You would never send a kid to college with a toddler bed. They’ve outgrown it, right? The Lightning McQueen bed that fit 15 years ago obviously no longer suits present needs. Why, then, wouldn’t an enterprise reach the same conclusion about its data storage?
Apache’s Hadoop distributed file system (HDFS) and its associated MapReduce engine started in 2006 as a few thousand lines of code inspired by the Google File System paper published in 2003. The software’s core job is to take large amounts of data, divide up that data into smaller blocks, and then distribute those blocks across cluster nodes for faster, parallelized processing before reassimilation back into a final merge store. Hadoop proved perfect for kicking off the boom in big data analytics, and a lot of companies poured a lot of resources into developing infrastructure around Hadoop.
The problem begins with defining “large amounts of data.” According to Statista, the global datasphere — the “volume of data/information created, captured, copied, and consumed worldwide” — measured 2 zettabytes in 2010. That number hit 64.2ZB in 2020 and is projected to be 181ZB in 2025. Beyond size, the nature of data has grown more complex, with structured data being dwarfed by unstructured workloads. Hadoop flourished on the promise of fast, cheap analytics. Over 15 years, though, the amount of hardware scaling needed to accommodate today’s exploding, complex datasets left HDFS reeling. It is neither fast enough nor cost-effective.
The kid has outgrown the bed.
Key Hadoop Shortcomings
In the early Hadoop days, scale-up architecture dominated while scale-out remained largely dormant, waiting for network fabric and hyperconvergence technologies to improve. To meet its performance goals, Hadoop needed compute and storage to be on the same machine, and HDFS became based around this locality paradigm. Additionally, because of the nature of batch-centric big data workloads at the time, HDFS was optimized for large, sequential I/O with 64MB block sizes. It was never designed to be a general-purpose file system.
Fast forward to the 2014 arrival of Apache Spark, an analytics engine for mass-scale data processing. Spark also distributes data over machine clusters, but it does so in a way that allows algorithms to touch data several times throughout processing. Hadoop’s MapReduce, on the other hand, is much more linear with how data must be read from storage, mapped, reduced, then stored, in that order. As a result, Spark offers dramatically lower latency compared to Hadoop and thus opens open real-time analytics possibilities for very large datasets. Machine learning also capitalizes on this faster storage processing — a boon in a decade in which seemingly any project that wants funding needs an ML component.
Another Hadoop issue lay in its NameNode limitations. The NameNode is where HDFS maintains its directory tree and tracks data locations. Any application that needs a file must consult the NameNode. As such, NameNode is a single point of failure, which in turn prevents Hadoop from being a natively high availability (HA) platform. Even short of failure, though, NameNode residing on a single server means that the entire storage architecture can be impaired if that NameNode server becomes overloaded, which is exactly what happens if that server gets slammed with tracking exploding amounts of data, particularly if the dataset is comprised of smaller files.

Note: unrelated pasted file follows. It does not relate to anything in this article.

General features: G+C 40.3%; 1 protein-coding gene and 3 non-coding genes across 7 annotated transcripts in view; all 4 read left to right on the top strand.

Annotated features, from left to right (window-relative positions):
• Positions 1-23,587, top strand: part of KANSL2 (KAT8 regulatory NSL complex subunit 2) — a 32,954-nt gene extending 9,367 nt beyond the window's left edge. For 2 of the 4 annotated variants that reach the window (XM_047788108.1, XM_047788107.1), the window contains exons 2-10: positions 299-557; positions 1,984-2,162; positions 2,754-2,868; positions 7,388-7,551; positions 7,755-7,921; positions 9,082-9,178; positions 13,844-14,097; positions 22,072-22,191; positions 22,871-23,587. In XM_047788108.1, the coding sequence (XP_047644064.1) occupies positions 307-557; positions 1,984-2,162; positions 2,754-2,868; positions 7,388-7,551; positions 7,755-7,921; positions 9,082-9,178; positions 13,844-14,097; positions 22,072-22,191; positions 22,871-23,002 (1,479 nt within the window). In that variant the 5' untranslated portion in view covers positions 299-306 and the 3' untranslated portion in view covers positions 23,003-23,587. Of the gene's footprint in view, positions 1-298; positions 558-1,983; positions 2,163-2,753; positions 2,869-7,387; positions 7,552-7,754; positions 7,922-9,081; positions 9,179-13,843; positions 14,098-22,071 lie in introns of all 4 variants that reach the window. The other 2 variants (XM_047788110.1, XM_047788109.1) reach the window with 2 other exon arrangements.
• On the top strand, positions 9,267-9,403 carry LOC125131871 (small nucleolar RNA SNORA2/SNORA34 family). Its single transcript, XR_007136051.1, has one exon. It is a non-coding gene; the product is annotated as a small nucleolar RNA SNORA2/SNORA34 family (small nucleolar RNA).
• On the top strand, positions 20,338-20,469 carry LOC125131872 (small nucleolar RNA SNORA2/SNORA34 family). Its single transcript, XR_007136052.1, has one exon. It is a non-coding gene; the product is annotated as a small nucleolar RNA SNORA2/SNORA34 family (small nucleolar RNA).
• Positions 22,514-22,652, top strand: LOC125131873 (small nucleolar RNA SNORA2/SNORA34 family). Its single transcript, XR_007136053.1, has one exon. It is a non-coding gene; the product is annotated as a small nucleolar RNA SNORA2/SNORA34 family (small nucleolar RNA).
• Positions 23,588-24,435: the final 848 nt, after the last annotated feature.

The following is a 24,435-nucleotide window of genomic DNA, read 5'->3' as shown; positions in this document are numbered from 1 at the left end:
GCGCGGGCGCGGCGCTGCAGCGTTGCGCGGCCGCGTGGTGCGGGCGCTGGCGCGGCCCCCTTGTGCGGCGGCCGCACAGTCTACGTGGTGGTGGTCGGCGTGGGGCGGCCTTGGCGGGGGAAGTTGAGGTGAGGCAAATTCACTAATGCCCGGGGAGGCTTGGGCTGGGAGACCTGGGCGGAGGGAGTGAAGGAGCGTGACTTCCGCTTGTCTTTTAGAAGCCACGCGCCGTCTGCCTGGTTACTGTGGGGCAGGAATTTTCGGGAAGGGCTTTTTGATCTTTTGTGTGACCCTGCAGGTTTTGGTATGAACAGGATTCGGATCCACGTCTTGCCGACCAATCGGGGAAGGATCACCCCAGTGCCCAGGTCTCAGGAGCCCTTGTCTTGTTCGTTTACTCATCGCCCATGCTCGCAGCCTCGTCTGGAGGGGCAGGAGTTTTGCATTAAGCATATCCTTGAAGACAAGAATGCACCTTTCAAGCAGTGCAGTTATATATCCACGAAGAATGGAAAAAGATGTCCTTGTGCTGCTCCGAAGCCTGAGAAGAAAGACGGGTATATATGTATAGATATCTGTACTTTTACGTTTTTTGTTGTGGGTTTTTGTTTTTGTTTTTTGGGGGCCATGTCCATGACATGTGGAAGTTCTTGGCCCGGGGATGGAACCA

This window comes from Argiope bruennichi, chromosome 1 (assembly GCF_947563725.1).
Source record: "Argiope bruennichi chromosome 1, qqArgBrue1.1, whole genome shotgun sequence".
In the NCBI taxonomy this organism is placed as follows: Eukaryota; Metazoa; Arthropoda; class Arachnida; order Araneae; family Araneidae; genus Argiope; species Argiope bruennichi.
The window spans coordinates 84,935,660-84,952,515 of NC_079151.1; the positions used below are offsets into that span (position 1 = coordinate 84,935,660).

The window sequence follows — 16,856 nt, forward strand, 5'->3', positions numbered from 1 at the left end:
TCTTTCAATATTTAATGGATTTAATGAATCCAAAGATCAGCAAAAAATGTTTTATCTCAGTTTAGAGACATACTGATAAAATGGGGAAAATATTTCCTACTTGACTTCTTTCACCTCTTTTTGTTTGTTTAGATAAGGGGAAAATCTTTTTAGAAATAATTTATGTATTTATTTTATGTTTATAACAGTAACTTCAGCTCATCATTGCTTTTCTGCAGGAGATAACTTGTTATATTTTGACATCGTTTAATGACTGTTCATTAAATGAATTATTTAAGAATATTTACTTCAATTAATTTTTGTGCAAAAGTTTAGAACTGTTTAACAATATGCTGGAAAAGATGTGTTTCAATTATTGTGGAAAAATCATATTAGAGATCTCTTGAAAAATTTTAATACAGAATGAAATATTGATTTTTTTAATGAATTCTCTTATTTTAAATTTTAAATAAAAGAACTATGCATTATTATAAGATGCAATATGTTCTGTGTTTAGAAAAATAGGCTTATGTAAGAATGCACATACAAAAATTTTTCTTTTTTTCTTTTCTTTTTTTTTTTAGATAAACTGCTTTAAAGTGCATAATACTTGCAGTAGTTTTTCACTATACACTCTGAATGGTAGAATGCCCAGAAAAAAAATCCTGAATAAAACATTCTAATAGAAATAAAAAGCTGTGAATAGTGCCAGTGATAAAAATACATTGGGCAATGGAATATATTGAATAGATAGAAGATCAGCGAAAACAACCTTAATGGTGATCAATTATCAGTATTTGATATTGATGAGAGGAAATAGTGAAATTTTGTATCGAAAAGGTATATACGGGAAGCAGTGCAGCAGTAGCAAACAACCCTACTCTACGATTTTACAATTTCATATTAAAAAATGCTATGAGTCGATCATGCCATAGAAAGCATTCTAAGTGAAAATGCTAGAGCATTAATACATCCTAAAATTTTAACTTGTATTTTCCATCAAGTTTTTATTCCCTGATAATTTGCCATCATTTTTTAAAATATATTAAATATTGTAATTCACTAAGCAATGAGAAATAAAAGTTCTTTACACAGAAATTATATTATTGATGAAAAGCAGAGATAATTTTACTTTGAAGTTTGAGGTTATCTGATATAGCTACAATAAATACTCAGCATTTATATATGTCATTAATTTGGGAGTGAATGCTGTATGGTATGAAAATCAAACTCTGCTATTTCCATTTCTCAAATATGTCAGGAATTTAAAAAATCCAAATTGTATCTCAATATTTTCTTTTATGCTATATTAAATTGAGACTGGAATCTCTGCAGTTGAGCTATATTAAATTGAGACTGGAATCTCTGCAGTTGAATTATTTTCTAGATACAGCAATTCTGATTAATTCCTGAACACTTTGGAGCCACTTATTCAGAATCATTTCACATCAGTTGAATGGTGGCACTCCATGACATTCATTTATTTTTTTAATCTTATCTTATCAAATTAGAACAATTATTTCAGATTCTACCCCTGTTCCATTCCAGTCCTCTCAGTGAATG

Over time, HDFS became a victim of its initial advantages. Data centralization can be a sound strategy, but only if the data framework under that centralization can adapt to changing workload types.
Quobyte Learned Hadoop’s Lessons
One element of Hadoop’s beginnings remains valid: Locality matters. No matter how fast the fabric and how wide the backbone pipes, sending mass-scale data volumes over the network, and especially into public cloud storage, can throttle application responsiveness. Even that little jaunt to the top of the server rack and back adds delay. In this regard, Hadoop had the right idea, and it’s a principle that Quobyte carries forward. Users can put Quobyte directly on the compute server or, if needed, adjacent in the same rack. Because Quobyte delivers data locality awareness, users get all the locality advantages of Hadoop without the scaling and performance issues.
An obvious reservation here is, “But all of my applications are built for the HDFS driver.” That’s another Quobyte advantage. The Quobyte driver is a native replacement for Hadoop. They use the same API, but users simply call Quobyte instead of HDFS. Zero changes are needed to applications.
And unlike Hadoop, Quobyte works with small clouds, hybrid clouds, big and small files, object storage, and random I/O, all with rock-bottom latency. Everything that modern analytics and ML needs, Quobyte delivers. Very few competing file systems can make these claims, and none can match Quobyte for flexibility, cost value, and ease of implementation.
But what about the hassle of migration? When data lakes scale into the petabytes, it can become seemingly impossible, or at least cost-prohibitive, to transition to a new storage platform. On that basis, staying with Hadoop can seem like the path of least resistance and highest uptime. Fortunately, there are ways to fish strategically from the lake. A review of data retention policies may expose opportunities for deleting (or at least deeply archiving) a significant percentage of total holdings. Third-party deduplication technologies can help siphon off a lot more. From there, orchestrated automation tools can dive into the remaining data and extract the needed information.
Clearly, there are some migration waves to cut through, but the short-term cost and inconvenience will be more than compensated by the long-term value and ROI benefits of moving from Hadoop to a better, truly scalable storage platform able to meet tomorrow’s demands.